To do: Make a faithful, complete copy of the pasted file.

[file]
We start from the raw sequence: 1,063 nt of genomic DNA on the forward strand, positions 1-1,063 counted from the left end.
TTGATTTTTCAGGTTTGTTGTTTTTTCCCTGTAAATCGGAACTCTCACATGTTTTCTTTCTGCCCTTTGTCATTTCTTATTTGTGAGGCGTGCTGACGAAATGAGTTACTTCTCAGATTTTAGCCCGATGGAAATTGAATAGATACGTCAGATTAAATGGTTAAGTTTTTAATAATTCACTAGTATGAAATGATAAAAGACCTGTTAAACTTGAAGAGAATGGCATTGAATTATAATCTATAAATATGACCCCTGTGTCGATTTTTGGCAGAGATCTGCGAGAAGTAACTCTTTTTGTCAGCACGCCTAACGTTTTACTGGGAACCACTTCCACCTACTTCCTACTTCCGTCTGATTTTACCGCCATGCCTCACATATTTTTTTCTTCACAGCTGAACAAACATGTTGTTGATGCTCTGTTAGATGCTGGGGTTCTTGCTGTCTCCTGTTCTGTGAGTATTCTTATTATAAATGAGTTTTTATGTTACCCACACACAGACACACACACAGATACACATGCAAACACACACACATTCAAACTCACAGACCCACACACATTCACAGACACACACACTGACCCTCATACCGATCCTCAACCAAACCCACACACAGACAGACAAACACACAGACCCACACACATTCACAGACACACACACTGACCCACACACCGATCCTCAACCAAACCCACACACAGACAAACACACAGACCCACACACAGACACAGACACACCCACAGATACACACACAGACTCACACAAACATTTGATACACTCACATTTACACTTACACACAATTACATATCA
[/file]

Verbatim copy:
We start from the raw sequence: 1,063 nt of genomic DNA on the forward strand, positions 1-1,063 counted from the left end.
TTGATTTTTCAGGTTTGTTGTTTTTTCCCTGTAAATCGGAACTCTCACATGTTTTCTTTCTGCCCTTTGTCATTTCTTATTTGTGAGGCGTGCTGACGAAATGAGTTACTTCTCAGATTTTAGCCCGATGGAAATTGAATAGATACGTCAGATTAAATGGTTAAGTTTTTAATAATTCACTAGTATGAAATGATAAAAGACCTGTTAAACTTGAAGAGAATGGCATTGAATTATAATCTATAAATATGACCCCTGTGTCGATTTTTGGCAGAGATCTGCGAGAAGTAACTCTTTTTGTCAGCACGCCTAACGTTTTACTGGGAACCACTTCCACCTACTTCCTACTTCCGTCTGATTTTACCGCCATGCCTCACATATTTTTTTCTTCACAGCTGAACAAACATGTTGTTGATGCTCTGTTAGATGCTGGGGTTCTTGCTGTCTCCTGTTCTGTGAGTATTCTTATTATAAATGAGTTTTTATGTTACCCACACACAGACACACACACAGATACACATGCAAACACACACACATTCAAACTCACAGACCCACACACATTCACAGACACACACACTGACCCTCATACCGATCCTCAACCAAACCCACACACAGACAGACAAACACACAGACCCACACACATTCACAGACACACACACTGACCCACACACCGATCCTCAACCAAACCCACACACAGACAAACACACAGACCCACACACAGACACAGACACACCCACAGATACACACACAGACTCACACAAACATTTGATACACTCACATTTACACTTACACACAATTACATATCA